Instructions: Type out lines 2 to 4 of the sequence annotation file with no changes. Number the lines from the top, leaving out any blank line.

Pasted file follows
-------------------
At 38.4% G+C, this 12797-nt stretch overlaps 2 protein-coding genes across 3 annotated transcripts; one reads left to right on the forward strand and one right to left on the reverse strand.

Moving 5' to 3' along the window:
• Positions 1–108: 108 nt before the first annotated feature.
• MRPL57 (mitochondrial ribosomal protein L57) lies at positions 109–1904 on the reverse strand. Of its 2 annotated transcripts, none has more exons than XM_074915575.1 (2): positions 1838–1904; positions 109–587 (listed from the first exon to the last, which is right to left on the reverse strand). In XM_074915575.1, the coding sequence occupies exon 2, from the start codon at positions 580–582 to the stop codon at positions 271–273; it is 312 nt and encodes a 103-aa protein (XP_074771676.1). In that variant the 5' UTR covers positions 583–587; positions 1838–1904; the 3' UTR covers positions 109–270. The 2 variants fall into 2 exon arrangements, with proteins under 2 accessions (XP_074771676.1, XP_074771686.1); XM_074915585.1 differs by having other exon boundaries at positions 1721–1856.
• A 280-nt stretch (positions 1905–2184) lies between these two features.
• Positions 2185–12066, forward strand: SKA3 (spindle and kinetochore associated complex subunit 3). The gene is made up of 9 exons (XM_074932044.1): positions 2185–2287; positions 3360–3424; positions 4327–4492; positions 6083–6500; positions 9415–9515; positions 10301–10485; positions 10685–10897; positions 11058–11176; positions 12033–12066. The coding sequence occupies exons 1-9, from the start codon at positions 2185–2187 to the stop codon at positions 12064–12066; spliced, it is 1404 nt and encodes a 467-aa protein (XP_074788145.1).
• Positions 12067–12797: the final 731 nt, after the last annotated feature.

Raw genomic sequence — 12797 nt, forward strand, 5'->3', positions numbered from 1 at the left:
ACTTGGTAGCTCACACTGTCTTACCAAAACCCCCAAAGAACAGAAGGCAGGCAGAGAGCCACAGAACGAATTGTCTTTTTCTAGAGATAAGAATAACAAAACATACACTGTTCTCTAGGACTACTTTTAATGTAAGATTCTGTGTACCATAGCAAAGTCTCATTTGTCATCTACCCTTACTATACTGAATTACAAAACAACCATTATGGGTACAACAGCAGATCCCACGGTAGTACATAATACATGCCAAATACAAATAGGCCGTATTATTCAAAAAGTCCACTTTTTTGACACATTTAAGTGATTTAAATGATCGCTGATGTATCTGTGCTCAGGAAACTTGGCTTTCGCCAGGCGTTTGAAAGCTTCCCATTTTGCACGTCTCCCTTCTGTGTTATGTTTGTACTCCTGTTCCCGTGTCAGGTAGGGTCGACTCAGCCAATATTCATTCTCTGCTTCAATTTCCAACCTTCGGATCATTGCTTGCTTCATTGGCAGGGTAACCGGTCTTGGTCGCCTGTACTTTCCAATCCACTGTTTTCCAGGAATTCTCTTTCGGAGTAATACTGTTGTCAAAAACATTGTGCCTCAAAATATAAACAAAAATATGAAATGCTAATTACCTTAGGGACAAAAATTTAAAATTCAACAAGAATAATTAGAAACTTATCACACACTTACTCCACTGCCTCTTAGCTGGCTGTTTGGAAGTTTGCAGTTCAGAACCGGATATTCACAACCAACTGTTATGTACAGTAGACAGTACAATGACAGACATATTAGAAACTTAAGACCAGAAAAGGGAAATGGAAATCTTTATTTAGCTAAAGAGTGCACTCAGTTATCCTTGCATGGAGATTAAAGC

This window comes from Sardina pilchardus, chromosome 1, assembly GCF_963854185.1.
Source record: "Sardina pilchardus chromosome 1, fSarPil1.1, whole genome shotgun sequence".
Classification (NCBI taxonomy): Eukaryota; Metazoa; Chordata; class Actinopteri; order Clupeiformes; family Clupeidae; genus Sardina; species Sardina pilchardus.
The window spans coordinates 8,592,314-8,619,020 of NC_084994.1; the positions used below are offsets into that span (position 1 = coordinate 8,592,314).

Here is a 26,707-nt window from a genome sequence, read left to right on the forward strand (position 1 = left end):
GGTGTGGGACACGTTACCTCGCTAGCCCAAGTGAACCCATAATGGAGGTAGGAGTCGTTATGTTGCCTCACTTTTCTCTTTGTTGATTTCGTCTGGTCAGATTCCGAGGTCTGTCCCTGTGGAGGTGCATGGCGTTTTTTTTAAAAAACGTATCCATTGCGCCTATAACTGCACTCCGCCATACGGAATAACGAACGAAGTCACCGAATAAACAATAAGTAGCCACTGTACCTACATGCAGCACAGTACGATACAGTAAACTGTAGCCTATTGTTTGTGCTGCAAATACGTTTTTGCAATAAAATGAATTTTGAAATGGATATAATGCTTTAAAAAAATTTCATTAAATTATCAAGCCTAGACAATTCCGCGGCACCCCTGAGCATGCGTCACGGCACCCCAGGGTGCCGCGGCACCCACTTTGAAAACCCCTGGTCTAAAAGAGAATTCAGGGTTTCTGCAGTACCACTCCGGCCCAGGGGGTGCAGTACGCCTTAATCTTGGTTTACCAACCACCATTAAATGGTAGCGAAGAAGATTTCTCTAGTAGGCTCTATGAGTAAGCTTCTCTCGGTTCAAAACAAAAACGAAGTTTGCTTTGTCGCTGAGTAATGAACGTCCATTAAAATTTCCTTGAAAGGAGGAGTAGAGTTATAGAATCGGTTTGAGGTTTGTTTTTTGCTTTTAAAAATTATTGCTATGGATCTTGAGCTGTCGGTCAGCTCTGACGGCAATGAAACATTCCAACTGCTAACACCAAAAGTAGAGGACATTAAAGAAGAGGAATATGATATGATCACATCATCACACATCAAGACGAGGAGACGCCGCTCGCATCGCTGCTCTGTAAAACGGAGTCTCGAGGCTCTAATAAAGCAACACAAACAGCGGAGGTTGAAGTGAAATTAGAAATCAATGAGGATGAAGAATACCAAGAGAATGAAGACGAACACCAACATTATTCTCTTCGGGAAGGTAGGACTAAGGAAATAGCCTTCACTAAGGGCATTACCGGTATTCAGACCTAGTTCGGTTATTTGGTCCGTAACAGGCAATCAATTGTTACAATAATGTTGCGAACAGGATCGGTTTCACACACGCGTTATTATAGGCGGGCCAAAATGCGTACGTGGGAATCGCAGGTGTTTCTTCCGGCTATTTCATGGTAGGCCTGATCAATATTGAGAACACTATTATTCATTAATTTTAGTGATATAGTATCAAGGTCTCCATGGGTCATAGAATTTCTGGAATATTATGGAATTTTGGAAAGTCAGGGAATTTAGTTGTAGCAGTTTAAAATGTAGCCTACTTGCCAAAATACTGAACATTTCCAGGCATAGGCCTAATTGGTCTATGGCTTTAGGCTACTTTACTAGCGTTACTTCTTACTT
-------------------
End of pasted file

Moving 5' to 3' along the window:
• Positions 1–108: 108 nt before the first annotated feature.
• MRPL57 (mitochondrial ribosomal protein L57) lies at positions 109–1904 on the reverse strand. Of its 2 annotated transcripts, none has more exons than XM_074915575.1 (2): positions 1838–1904; positions 109–587 (listed from the first exon to the last, which is right to left on the reverse strand). In XM_074915575.1, the coding sequence occupies exon 2, from the start codon at positions 580–582 to the stop codon at positions 271–273; it is 312 nt and encodes a 103-aa protein (XP_074771676.1). In that variant the 5' UTR covers positions 583–587; positions 1838–1904; the 3' UTR covers positions 109–270. The 2 variants fall into 2 exon arrangements, with proteins under 2 accessions (XP_074771676.1, XP_074771686.1); XM_074915585.1 differs by having other exon boundaries at positions 1721–1856.